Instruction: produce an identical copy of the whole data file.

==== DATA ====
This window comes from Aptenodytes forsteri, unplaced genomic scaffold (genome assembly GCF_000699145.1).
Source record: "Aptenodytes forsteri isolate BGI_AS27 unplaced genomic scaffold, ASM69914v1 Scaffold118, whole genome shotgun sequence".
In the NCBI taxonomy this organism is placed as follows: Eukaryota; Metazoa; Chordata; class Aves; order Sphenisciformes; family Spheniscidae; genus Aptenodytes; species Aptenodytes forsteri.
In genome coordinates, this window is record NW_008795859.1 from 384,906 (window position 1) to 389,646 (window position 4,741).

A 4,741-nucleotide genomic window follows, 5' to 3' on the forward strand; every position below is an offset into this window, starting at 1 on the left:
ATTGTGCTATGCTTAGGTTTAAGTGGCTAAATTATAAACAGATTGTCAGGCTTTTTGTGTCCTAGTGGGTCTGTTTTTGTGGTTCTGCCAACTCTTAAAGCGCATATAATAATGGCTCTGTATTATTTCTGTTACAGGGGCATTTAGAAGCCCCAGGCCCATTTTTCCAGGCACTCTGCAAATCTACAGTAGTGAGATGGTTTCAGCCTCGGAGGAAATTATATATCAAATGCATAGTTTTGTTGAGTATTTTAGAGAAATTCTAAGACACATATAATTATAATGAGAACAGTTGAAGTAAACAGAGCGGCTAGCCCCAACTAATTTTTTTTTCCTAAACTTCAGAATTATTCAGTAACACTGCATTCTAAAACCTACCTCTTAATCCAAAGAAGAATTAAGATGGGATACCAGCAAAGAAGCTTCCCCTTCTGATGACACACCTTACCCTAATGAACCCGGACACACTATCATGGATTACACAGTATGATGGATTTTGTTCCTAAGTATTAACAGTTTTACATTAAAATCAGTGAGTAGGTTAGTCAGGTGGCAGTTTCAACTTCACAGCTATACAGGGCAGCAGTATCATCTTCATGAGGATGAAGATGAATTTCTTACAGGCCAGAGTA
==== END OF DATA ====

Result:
This window comes from Aptenodytes forsteri, unplaced genomic scaffold (genome assembly GCF_000699145.1).
Source record: "Aptenodytes forsteri isolate BGI_AS27 unplaced genomic scaffold, ASM69914v1 Scaffold118, whole genome shotgun sequence".
In the NCBI taxonomy this organism is placed as follows: Eukaryota; Metazoa; Chordata; class Aves; order Sphenisciformes; family Spheniscidae; genus Aptenodytes; species Aptenodytes forsteri.
In genome coordinates, this window is record NW_008795859.1 from 384,906 (window position 1) to 389,646 (window position 4,741).

A 4,741-nucleotide genomic window follows, 5' to 3' on the forward strand; every position below is an offset into this window, starting at 1 on the left:
ATTGTGCTATGCTTAGGTTTAAGTGGCTAAATTATAAACAGATTGTCAGGCTTTTTGTGTCCTAGTGGGTCTGTTTTTGTGGTTCTGCCAACTCTTAAAGCGCATATAATAATGGCTCTGTATTATTTCTGTTACAGGGGCATTTAGAAGCCCCAGGCCCATTTTTCCAGGCACTCTGCAAATCTACAGTAGTGAGATGGTTTCAGCCTCGGAGGAAATTATATATCAAATGCATAGTTTTGTTGAGTATTTTAGAGAAATTCTAAGACACATATAATTATAATGAGAACAGTTGAAGTAAACAGAGCGGCTAGCCCCAACTAATTTTTTTTTCCTAAACTTCAGAATTATTCAGTAACACTGCATTCTAAAACCTACCTCTTAATCCAAAGAAGAATTAAGATGGGATACCAGCAAAGAAGCTTCCCCTTCTGATGACACACCTTACCCTAATGAACCCGGACACACTATCATGGATTACACAGTATGATGGATTTTGTTCCTAAGTATTAACAGTTTTACATTAAAATCAGTGAGTAGGTTAGTCAGGTGGCAGTTTCAACTTCACAGCTATACAGGGCAGCAGTATCATCTTCATGAGGATGAAGATGAATTTCTTACAGGCCAGAGTA